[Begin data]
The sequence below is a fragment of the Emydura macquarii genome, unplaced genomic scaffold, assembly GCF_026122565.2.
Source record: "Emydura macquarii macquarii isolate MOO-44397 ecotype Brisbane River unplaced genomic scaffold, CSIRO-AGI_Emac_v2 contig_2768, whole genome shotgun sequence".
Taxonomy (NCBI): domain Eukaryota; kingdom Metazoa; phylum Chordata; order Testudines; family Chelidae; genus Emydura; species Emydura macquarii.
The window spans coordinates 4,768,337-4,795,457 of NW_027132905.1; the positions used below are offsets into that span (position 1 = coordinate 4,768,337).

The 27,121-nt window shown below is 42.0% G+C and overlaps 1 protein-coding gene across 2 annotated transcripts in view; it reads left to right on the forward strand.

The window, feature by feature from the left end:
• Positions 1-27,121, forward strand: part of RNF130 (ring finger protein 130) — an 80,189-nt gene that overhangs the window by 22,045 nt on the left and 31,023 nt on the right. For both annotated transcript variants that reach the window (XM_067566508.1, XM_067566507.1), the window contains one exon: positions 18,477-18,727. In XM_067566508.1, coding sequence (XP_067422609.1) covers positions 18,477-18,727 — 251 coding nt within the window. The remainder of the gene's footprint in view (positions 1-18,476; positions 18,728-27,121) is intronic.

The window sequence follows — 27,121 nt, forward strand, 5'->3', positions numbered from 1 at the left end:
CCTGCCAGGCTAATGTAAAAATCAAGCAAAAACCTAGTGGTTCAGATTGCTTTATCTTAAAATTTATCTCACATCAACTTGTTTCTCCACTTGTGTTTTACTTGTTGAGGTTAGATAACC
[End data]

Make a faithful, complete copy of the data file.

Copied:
The sequence below is a fragment of the Emydura macquarii genome, unplaced genomic scaffold, assembly GCF_026122565.2.
Source record: "Emydura macquarii macquarii isolate MOO-44397 ecotype Brisbane River unplaced genomic scaffold, CSIRO-AGI_Emac_v2 contig_2768, whole genome shotgun sequence".
Taxonomy (NCBI): domain Eukaryota; kingdom Metazoa; phylum Chordata; order Testudines; family Chelidae; genus Emydura; species Emydura macquarii.
The window spans coordinates 4,768,337-4,795,457 of NW_027132905.1; the positions used below are offsets into that span (position 1 = coordinate 4,768,337).

The 27,121-nt window shown below is 42.0% G+C and overlaps 1 protein-coding gene across 2 annotated transcripts in view; it reads left to right on the forward strand.

The window, feature by feature from the left end:
• Positions 1-27,121, forward strand: part of RNF130 (ring finger protein 130) — an 80,189-nt gene that overhangs the window by 22,045 nt on the left and 31,023 nt on the right. For both annotated transcript variants that reach the window (XM_067566508.1, XM_067566507.1), the window contains one exon: positions 18,477-18,727. In XM_067566508.1, coding sequence (XP_067422609.1) covers positions 18,477-18,727 — 251 coding nt within the window. The remainder of the gene's footprint in view (positions 1-18,476; positions 18,728-27,121) is intronic.

The window sequence follows — 27,121 nt, forward strand, 5'->3', positions numbered from 1 at the left end:
CCTGCCAGGCTAATGTAAAAATCAAGCAAAAACCTAGTGGTTCAGATTGCTTTATCTTAAAATTTATCTCACATCAACTTGTTTCTCCACTTGTGTTTTACTTGTTGAGGTTAGATAACC